- There was a strong focus on continuous learning and improvement at all levels of the organisation.
The areas where the provider should make improvements are:
- Improve documentation in relation to actions and learns from reviews of significant events.
- Develop a complaints procedure that details time lines in line with national guidance.
- Take action to improve privacy for patients at the reception and dispensary at the branch site.
Professor Steve Field CBE FRCP FFPH FRCGP
Chief Inspector of General Practice
During a routine inspection
Letter from the Chief Inspector of General Practice
We carried out an announced comprehensive inspection at Brunston & Lydbrook Practice on 14 January 2015.
We rated the practice as good for providing well-led, effective, safe, caring and responsive services. It was also good for providing services for older people, people with long-term conditions, mothers, babies, children and young people, working-age population and those recently retired people in vulnerable circumstances who may have poor access to primary care and people experiencing poor mental health.
Our key findings were as follows:
- Staff understood and fulfilled their responsibilities to raise concerns and knew how to report incidents and near misses. Information about safety measures were recorded, monitored, appropriately reviewed and addressed.
- Risks to patients were assessed and well managed.
- Patients’ needs were assessed and care was planned and delivered following best practice guidance. Staff had received training appropriate to their roles and any further training needs had been identified and planned.
- Patients told us they were treated with dignity and respect and they were involved in their care and decisions about their treatment.
- Information about the services provided and how to complain was available and easy to understand.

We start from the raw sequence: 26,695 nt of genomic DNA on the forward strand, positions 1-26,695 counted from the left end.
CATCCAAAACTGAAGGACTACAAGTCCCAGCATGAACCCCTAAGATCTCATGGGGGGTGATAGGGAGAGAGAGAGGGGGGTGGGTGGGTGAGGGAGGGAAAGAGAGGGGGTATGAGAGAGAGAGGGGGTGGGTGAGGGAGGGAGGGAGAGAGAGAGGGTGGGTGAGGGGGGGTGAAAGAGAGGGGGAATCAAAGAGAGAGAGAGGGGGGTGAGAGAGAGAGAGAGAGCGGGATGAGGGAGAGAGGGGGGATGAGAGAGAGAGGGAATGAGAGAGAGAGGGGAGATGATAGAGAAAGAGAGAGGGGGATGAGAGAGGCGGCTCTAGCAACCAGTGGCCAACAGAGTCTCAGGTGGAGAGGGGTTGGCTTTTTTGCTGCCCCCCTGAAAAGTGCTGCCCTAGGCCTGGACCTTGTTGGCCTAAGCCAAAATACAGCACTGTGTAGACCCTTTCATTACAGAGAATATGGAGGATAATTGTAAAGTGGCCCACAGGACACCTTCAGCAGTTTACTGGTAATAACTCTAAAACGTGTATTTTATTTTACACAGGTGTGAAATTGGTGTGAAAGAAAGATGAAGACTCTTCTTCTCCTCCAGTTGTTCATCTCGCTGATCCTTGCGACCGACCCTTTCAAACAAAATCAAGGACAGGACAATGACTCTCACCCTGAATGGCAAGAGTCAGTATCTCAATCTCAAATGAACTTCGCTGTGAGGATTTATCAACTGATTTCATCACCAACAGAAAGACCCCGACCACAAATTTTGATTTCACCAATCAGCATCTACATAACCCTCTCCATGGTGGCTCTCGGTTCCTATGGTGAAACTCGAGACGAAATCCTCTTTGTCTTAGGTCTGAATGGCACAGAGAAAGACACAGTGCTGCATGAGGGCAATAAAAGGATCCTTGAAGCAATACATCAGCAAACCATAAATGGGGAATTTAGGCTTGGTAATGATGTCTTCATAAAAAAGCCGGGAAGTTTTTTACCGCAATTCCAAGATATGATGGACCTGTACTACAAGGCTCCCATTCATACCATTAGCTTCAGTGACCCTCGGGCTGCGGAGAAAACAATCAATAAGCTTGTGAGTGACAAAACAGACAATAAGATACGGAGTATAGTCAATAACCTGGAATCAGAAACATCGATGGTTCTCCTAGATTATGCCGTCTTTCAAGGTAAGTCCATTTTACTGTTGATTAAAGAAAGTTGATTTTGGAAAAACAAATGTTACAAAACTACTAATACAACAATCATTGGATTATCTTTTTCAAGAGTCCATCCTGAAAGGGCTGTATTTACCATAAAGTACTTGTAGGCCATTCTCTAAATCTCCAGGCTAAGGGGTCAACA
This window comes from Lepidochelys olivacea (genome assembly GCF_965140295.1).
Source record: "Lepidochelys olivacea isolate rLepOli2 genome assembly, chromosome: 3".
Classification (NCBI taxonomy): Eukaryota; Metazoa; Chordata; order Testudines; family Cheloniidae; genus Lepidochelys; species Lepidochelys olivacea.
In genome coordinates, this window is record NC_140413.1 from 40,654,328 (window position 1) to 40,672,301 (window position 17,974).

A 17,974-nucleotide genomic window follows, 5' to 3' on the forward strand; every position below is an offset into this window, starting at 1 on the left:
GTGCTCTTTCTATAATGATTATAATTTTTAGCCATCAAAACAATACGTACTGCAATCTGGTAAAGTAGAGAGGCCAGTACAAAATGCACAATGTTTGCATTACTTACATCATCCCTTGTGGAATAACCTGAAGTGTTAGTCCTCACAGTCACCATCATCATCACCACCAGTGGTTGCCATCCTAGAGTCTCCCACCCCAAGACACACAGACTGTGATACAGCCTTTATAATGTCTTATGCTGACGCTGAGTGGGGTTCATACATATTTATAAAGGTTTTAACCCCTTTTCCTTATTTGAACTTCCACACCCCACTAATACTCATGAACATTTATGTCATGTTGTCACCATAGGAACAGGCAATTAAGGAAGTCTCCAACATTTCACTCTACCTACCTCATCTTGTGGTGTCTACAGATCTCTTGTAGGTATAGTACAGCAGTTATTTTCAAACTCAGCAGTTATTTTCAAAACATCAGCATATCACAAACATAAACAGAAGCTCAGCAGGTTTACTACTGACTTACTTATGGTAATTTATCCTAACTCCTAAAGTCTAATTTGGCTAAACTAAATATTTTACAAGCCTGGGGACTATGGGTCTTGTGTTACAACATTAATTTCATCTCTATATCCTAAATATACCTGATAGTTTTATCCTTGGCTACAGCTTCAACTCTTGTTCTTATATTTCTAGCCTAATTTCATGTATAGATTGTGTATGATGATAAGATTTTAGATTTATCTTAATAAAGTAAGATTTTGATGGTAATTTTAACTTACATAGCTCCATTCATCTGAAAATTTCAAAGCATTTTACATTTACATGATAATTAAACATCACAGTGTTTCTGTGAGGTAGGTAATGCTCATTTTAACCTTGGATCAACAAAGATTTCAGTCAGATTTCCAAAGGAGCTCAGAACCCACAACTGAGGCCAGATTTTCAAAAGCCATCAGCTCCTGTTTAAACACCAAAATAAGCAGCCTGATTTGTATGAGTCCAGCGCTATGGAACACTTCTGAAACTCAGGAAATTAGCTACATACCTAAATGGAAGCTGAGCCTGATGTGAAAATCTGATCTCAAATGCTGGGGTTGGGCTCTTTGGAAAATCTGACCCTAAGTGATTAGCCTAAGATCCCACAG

- The practice had good facilities and was equipped to treat patients and meet their needs.
- There was a clear leadership structure and staff felt supported by management. The practice proactively sought feedback from staff and patients, which it acted upon.
However, there were also areas of practice where the provider should make improvements.
- There should be monitoring of the dispensary room temperature where medicines were stored to ensure they were kept within the manufacturers recommended temperature ranges.
- Methods of monitoring blank FP10 prescriptions for printers were not in accordance with national guidance as there was no process for logging which printers they were assigned to.
- The practice should use a recognised approved systems for equipment for cleaning.
Professor Steve Field (CBE FRCP FFPH FRCGP)
Chief Inspector of General Practice
These reports bring together existing national data from a range of indicators that allow us to identify and monitor changes in the quality of care outside of our inspections. The data within the reports do not constitute a judgement on performance, but inform our inspection teams. Our judgements on quality and safety continue to come only after inspection and we will not make judgements on data alone. The evidence tables published alongside our inspection reports from April 2018 onwards replace the information contained in these files.